Providing Culturally Competent Nursing Care in Alaska
One organization working to help increase the comfort level in AN and AI people seeking healthcare is the Recruitment and Retention of Alaska Natives into Nursing (RRANN) program through the University of Alaska Anchorage in Anchorage, Alaska. RRANN began as a free program to supplement the university’s nursing program in 1998 after receiving federal grant funds to recruit and mentor AN and AI students to pursue nursing degrees, with the goal of increasing representation of AN and AI staff in the healthcare profession.
Since 1998, RRANN has helped more than 270 AN and AI students graduate from the University of Alaska Anchorage School of Nursing , and currently assists more than 300 nurse majors and pre-majors on University of Alaska campuses statewide to elevate and empower the next generation of AN and AI nurses.
Tina DeLapp, Ed.D., RN, FAAN, the program’s founder, believes that training culturally competent nurses is a vital and unique part of healthcare, rather than a politically correct box to check.
"Providing culturally relevant healthcare is not a matter of political correctness— it is often a matter of life and death,” she said. “When cultural competency is missing from healthcare, important information is not communicated, symptoms of illness are overlooked or misinterpreted, and patient outcomes suffer."
According to the Henry J. Kaiser Family Foundation , there are nearly 17,000 registered nurses, licensed practical nurses, and professionally active nurses in Alaska. Although the AN and AI community is still underrepresented in Alaska’s nursing workforce, Stephanie Sanderlin, RRANN student success facilitator and a Yup'ik and Unangan Alaska Native person, is inspired by the progress that has been made since the program’s inception, when less than one percent of nurses was an Alaska Native or American Indian.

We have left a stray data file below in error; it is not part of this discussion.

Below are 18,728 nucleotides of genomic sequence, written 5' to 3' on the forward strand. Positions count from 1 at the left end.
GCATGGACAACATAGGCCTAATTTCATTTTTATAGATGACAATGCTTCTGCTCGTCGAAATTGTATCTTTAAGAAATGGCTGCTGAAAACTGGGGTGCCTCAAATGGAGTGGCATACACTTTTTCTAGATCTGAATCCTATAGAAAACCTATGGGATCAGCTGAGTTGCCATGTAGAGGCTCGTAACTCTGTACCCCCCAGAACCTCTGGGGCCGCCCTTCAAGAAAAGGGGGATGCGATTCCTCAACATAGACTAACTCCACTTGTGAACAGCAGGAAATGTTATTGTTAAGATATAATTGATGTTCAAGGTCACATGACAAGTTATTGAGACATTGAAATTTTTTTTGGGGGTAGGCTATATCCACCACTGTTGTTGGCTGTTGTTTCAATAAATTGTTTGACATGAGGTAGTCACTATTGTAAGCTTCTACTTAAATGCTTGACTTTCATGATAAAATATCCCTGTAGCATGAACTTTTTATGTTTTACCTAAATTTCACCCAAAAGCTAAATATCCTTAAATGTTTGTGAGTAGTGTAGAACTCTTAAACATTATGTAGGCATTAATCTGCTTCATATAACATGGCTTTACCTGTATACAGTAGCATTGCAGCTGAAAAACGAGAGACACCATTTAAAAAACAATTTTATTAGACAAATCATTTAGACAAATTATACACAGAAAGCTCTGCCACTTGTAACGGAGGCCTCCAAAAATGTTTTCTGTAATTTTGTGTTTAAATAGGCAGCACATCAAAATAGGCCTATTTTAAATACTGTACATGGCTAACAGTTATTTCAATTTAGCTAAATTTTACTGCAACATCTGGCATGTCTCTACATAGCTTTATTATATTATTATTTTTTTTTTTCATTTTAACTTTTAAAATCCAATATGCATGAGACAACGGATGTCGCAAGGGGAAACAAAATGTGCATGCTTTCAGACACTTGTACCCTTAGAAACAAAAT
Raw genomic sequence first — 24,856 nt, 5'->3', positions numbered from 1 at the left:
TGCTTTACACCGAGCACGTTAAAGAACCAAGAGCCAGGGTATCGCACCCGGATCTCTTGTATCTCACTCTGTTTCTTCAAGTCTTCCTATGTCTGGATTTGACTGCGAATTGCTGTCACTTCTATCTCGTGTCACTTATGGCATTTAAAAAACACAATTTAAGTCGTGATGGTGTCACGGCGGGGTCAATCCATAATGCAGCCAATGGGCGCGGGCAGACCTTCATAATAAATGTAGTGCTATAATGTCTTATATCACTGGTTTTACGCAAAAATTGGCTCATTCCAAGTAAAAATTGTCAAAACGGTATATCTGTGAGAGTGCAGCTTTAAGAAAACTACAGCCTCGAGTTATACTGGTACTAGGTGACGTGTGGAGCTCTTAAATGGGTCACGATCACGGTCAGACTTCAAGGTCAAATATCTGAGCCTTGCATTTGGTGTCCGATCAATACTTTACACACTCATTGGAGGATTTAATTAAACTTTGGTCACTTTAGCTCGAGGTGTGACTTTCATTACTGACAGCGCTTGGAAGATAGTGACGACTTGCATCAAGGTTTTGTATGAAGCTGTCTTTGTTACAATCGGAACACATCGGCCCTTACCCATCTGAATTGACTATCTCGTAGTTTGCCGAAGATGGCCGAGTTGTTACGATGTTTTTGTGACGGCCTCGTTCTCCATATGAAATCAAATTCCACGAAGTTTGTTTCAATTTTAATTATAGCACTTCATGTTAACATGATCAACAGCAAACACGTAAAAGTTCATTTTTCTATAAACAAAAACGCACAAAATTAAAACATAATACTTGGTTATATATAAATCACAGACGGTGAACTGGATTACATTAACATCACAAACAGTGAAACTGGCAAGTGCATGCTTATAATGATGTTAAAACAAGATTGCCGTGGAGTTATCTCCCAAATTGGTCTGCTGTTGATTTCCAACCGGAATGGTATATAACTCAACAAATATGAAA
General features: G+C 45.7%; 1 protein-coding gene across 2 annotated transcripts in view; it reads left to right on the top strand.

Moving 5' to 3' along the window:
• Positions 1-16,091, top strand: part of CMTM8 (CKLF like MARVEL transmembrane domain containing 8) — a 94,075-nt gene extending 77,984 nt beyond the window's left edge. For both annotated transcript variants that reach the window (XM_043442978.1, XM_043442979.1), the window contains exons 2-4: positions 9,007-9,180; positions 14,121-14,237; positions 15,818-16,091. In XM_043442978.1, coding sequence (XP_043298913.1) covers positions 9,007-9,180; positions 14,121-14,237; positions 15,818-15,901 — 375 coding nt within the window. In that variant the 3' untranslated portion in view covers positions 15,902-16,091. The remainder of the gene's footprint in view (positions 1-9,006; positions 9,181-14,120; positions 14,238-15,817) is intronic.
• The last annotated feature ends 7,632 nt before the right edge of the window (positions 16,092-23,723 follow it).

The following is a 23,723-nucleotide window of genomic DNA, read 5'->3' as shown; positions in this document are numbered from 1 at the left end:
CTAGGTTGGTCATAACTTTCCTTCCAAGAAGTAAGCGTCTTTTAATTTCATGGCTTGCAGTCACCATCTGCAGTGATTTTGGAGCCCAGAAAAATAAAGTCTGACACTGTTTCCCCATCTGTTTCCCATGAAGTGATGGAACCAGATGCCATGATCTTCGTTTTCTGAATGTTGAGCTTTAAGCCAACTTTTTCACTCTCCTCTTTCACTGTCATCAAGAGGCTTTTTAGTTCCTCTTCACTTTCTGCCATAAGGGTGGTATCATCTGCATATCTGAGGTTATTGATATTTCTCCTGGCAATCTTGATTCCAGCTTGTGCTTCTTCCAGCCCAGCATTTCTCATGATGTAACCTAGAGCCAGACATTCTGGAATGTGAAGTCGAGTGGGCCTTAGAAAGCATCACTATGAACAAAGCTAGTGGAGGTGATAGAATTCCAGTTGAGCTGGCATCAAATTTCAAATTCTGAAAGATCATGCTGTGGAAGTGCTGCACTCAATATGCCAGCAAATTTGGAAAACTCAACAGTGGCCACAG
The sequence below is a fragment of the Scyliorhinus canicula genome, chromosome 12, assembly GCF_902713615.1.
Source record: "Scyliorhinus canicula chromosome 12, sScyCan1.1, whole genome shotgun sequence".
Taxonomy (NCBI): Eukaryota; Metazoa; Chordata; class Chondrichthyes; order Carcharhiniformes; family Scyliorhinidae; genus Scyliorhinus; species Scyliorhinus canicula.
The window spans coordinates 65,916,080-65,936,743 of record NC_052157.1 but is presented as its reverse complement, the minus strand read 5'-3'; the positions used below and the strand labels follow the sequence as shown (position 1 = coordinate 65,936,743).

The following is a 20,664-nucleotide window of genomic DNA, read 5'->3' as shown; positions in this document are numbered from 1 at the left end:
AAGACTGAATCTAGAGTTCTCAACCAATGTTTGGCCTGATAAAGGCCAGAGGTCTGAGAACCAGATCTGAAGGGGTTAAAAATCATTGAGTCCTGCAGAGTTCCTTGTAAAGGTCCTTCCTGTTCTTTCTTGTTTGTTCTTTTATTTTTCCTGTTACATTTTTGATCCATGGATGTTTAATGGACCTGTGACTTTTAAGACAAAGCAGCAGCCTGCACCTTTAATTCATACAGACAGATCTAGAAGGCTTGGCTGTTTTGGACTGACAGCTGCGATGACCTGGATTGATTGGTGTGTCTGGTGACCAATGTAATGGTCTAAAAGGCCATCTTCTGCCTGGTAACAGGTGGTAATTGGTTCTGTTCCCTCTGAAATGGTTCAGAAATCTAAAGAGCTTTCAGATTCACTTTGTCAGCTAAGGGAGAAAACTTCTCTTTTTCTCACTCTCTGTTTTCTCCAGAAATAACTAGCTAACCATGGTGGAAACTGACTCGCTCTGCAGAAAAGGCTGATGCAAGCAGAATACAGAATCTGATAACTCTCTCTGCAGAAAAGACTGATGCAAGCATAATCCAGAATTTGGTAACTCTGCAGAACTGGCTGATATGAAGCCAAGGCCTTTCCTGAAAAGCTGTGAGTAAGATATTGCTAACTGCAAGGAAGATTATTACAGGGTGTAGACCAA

“According to the U.S. Census Bureau, those identifying as Alaska Native and American Indian make up 15.2 percent of Alaska's general population,” Stephanie said. “RRANN estimates that around three percent of the nursing population currently working in Alaska is now Alaska Native and/or American Indian, and most of them are former RRANN Program participants.”
The work RRANN is doing in Alaska directly impacts the future of culturally competent nursing, giving many AN and AI students the resources and opportunities necessary to excel in their education and careers as nurses. Take Amber Bosch, RN, as an example. The RRANN supported her financially, emotionally, and socially throughout her education, helping her stay focused and motivated in her nursing courses and creating a positive community for nursing students.
“RRANN created a positive community for nursing students where we could share thoughts and experiences with each other,” Amber said. “I didn't have to feel alone going through school. The program provided regular gatherings that gave me a place to access other students with things in common.”
Similarly, Laura Wallis-John, RN, attributes her success to RRANN student success facilitators who ultimately helped her graduate from nursing school and reach her goal of providing the best care possible to patients.
“RRANN has helped me by providing moral support, academic resources, as well as supplies, which all helped me make it to this point,” Laura said.
The future holds many new and exciting adventures for the nursing profession, but the importance of providing culturally relevant and respectful care is steadfast. RRANN’s mission of helping prepare the next generation of AN and AI nurses ensures that many Alaska residents will receive care that encompasses all facets of who they are.
To learn more about RRANN and meet some of its student participants, visit the
University of Alaska Anchorage website